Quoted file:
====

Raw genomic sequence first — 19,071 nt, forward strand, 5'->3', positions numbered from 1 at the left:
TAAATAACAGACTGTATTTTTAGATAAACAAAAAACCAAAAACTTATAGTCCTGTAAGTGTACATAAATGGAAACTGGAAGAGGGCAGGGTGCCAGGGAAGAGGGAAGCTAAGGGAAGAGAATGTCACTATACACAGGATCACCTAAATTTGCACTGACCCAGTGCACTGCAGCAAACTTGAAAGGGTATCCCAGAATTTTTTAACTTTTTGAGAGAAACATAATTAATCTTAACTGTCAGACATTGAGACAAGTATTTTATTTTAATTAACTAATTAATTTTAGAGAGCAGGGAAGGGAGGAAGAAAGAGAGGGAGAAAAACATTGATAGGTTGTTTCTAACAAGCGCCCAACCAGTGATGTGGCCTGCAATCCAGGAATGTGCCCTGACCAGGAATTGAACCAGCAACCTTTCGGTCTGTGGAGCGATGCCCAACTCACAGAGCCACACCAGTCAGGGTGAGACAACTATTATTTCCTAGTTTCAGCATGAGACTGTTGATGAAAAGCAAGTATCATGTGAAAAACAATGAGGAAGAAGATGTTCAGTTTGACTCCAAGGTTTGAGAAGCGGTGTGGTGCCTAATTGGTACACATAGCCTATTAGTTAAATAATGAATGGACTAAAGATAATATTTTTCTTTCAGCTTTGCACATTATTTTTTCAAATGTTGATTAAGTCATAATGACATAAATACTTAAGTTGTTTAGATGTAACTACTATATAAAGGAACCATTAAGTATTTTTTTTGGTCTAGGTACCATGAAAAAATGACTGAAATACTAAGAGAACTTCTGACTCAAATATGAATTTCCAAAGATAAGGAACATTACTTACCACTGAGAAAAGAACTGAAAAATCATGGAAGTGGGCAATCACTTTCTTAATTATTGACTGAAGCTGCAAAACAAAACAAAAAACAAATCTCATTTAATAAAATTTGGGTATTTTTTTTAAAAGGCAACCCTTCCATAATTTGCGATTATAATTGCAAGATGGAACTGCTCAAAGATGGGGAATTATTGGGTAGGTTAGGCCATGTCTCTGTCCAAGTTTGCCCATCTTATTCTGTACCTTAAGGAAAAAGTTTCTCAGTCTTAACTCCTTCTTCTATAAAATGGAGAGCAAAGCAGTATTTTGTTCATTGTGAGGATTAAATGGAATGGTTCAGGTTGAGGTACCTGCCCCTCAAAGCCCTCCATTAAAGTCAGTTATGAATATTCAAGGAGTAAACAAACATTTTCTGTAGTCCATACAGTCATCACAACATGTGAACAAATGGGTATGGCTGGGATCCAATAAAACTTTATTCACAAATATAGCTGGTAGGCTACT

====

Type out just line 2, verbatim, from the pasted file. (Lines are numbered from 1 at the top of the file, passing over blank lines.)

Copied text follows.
TAAATAACAGACTGTATTTTTAGATAAACAAAAAACCAAAAACTTATAGTCCTGTAAGTGTACATAAATGGAAACTGGAAGAGGGCAGGGTGCCAGGGAAGAGGGAAGCTAAGGGAAGAGAATGTCACTATACACAGGATCACCTAAATTTGCACTGACCCAGTGCACTGCAGCAAACTTGAAAGGGTATCCCAGAATTTTTTAACTTTTTGAGAGAAACATAATTAATCTTAACTGTCAGACATTGAGACAAGTATTTTATTTTAATTAACTAATTAATTTTAGAGAGCAGGGAAGGGAGGAAGAAAGAGAGGGAGAAAAACATTGATAGGTTGTTTCTAACAAGCGCCCAACCAGTGATGTGGCCTGCAATCCAGGAATGTGCCCTGACCAGGAATTGAACCAGCAACCTTTCGGTCTGTGGAGCGATGCCCAACTCACAGAGCCACACCAGTCAGGGTGAGACAACTATTATTTCCTAGTTTCAGCATGAGACTGTTGATGAAAAGCAAGTATCATGTGAAAAACAATGAGGAAGAAGATGTTCAGTTTGACTCCAAGGTTTGAGAAGCGGTGTGGTGCCTAATTGGTACACATAGCCTATTAGTTAAATAATGAATGGACTAAAGATAATATTTTTCTTTCAGCTTTGCACATTATTTTTTCAAATGTTGATTAAGTCATAATGACATAAATACTTAAGTTGTTTAGATGTAACTACTATATAAAGGAACCATTAAGTATTTTTTTTGGTCTAGGTACCATGAAAAAATGACTGAAATACTAAGAGAACTTCTGACTCAAATATGAATTTCCAAAGATAAGGAACATTACTTACCACTGAGAAAAGAACTGAAAAATCATGGAAGTGGGCAATCACTTTCTTAATTATTGACTGAAGCTGCAAAACAAAACAAAAAACAAATCTCATTTAATAAAATTTGGGTATTTTTTTTAAAAGGCAACCCTTCCATAATTTGCGATTATAATTGCAAGATGGAACTGCTCAAAGATGGGGAATTATTGGGTAGGTTAGGCCATGTCTCTGTCCAAGTTTGCCCATCTTATTCTGTACCTTAAGGAAAAAGTTTCTCAGTCTTAACTCCTTCTTCTATAAAATGGAGAGCAAAGCAGTATTTTGTTCATTGTGAGGATTAAATGGAATGGTTCAGGTTGAGGTACCTGCCCCTCAAAGCCCTCCATTAAAGTCAGTTATGAATATTCAAGGAGTAAACAAACATTTTCTGTAGTCCATACAGTCATCACAACATGTGAACAAATGGGTATGGCTGGGATCCAATAAAACTTTATTCACAAATATAGCTGGTAGGCTACT